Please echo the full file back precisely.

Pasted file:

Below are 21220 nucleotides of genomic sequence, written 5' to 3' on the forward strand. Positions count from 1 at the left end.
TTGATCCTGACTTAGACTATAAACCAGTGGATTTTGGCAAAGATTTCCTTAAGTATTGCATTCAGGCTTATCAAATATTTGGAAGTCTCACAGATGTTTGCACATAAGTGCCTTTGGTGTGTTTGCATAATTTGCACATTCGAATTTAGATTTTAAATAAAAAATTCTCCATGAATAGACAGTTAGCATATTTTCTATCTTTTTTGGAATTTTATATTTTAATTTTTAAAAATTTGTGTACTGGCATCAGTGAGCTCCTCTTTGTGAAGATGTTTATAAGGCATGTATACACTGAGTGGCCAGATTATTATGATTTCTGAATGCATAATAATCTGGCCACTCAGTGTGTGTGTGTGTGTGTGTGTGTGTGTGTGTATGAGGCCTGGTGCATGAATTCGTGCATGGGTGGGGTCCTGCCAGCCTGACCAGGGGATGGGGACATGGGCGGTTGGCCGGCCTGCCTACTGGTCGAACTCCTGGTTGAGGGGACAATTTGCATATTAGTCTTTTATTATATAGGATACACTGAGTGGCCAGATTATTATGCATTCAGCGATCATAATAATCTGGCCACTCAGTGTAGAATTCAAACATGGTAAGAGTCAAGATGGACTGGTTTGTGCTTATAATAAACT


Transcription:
Below are 21220 nucleotides of genomic sequence, written 5' to 3' on the forward strand. Positions count from 1 at the left end.
TTGATCCTGACTTAGACTATAAACCAGTGGATTTTGGCAAAGATTTCCTTAAGTATTGCATTCAGGCTTATCAAATATTTGGAAGTCTCACAGATGTTTGCACATAAGTGCCTTTGGTGTGTTTGCATAATTTGCACATTCGAATTTAGATTTTAAATAAAAAATTCTCCATGAATAGACAGTTAGCATATTTTCTATCTTTTTTGGAATTTTATATTTTAATTTTTAAAAATTTGTGTACTGGCATCAGTGAGCTCCTCTTTGTGAAGATGTTTATAAGGCATGTATACACTGAGTGGCCAGATTATTATGATTTCTGAATGCATAATAATCTGGCCACTCAGTGTGTGTGTGTGTGTGTGTGTGTGTGTGTGTATGAGGCCTGGTGCATGAATTCGTGCATGGGTGGGGTCCTGCCAGCCTGACCAGGGGATGGGGACATGGGCGGTTGGCCGGCCTGCCTACTGGTCGAACTCCTGGTTGAGGGGACAATTTGCATATTAGTCTTTTATTATATAGGATACACTGAGTGGCCAGATTATTATGCATTCAGCGATCATAATAATCTGGCCACTCAGTGTAGAATTCAAACATGGTAAGAGTCAAGATGGACTGGTTTGTGCTTATAATAAACT